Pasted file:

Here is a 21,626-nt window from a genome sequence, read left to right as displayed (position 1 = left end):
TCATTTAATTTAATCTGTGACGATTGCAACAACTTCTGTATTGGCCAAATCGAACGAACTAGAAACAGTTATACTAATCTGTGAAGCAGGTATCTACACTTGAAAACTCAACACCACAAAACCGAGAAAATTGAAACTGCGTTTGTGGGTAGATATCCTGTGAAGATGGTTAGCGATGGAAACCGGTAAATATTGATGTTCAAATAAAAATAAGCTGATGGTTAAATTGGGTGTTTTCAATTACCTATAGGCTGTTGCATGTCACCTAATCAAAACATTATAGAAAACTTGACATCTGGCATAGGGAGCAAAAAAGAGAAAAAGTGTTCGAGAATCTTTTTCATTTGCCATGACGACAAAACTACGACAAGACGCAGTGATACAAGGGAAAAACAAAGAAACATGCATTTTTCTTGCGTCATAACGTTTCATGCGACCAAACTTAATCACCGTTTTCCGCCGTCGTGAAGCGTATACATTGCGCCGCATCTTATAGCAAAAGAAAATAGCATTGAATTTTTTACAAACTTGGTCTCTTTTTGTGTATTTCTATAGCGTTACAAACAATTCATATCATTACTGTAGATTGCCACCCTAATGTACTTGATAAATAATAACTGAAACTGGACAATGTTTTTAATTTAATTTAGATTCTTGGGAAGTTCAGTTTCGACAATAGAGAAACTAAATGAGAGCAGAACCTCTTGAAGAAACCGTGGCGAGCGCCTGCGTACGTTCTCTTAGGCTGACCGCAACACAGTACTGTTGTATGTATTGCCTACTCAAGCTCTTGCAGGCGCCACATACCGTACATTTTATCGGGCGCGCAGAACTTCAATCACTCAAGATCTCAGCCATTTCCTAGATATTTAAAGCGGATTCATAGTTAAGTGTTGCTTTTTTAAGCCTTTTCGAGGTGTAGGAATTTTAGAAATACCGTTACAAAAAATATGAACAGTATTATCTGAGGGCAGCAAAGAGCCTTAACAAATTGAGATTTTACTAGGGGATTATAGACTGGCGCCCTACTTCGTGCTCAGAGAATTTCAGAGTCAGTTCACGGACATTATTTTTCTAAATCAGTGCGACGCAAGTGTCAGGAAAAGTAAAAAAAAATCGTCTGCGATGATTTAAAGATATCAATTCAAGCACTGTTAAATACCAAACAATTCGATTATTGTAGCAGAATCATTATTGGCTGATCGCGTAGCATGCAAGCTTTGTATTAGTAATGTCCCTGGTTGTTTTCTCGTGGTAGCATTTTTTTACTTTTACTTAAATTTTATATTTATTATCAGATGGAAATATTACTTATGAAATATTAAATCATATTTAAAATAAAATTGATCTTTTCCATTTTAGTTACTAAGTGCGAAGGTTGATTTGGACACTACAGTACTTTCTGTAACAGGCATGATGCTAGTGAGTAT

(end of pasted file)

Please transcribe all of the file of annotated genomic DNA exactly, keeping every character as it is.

Here is a 21,626-nt window from a genome sequence, read left to right as displayed (position 1 = left end):
TCATTTAATTTAATCTGTGACGATTGCAACAACTTCTGTATTGGCCAAATCGAACGAACTAGAAACAGTTATACTAATCTGTGAAGCAGGTATCTACACTTGAAAACTCAACACCACAAAACCGAGAAAATTGAAACTGCGTTTGTGGGTAGATATCCTGTGAAGATGGTTAGCGATGGAAACCGGTAAATATTGATGTTCAAATAAAAATAAGCTGATGGTTAAATTGGGTGTTTTCAATTACCTATAGGCTGTTGCATGTCACCTAATCAAAACATTATAGAAAACTTGACATCTGGCATAGGGAGCAAAAAAGAGAAAAAGTGTTCGAGAATCTTTTTCATTTGCCATGACGACAAAACTACGACAAGACGCAGTGATACAAGGGAAAAACAAAGAAACATGCATTTTTCTTGCGTCATAACGTTTCATGCGACCAAACTTAATCACCGTTTTCCGCCGTCGTGAAGCGTATACATTGCGCCGCATCTTATAGCAAAAGAAAATAGCATTGAATTTTTTACAAACTTGGTCTCTTTTTGTGTATTTCTATAGCGTTACAAACAATTCATATCATTACTGTAGATTGCCACCCTAATGTACTTGATAAATAATAACTGAAACTGGACAATGTTTTTAATTTAATTTAGATTCTTGGGAAGTTCAGTTTCGACAATAGAGAAACTAAATGAGAGCAGAACCTCTTGAAGAAACCGTGGCGAGCGCCTGCGTACGTTCTCTTAGGCTGACCGCAACACAGTACTGTTGTATGTATTGCCTACTCAAGCTCTTGCAGGCGCCACATACCGTACATTTTATCGGGCGCGCAGAACTTCAATCACTCAAGATCTCAGCCATTTCCTAGATATTTAAAGCGGATTCATAGTTAAGTGTTGCTTTTTTAAGCCTTTTCGAGGTGTAGGAATTTTAGAAATACCGTTACAAAAAATATGAACAGTATTATCTGAGGGCAGCAAAGAGCCTTAACAAATTGAGATTTTACTAGGGGATTATAGACTGGCGCCCTACTTCGTGCTCAGAGAATTTCAGAGTCAGTTCACGGACATTATTTTTCTAAATCAGTGCGACGCAAGTGTCAGGAAAAGTAAAAAAAAATCGTCTGCGATGATTTAAAGATATCAATTCAAGCACTGTTAAATACCAAACAATTCGATTATTGTAGCAGAATCATTATTGGCTGATCGCGTAGCATGCAAGCTTTGTATTAGTAATGTCCCTGGTTGTTTTCTCGTGGTAGCATTTTTTTACTTTTACTTAAATTTTATATTTATTATCAGATGGAAATATTACTTATGAAATATTAAATCATATTTAAAATAAAATTGATCTTTTCCATTTTAGTTACTAAGTGCGAAGGTTGATTTGGACACTACAGTACTTTCTGTAACAGGCATGATGCTAGTGAGTAT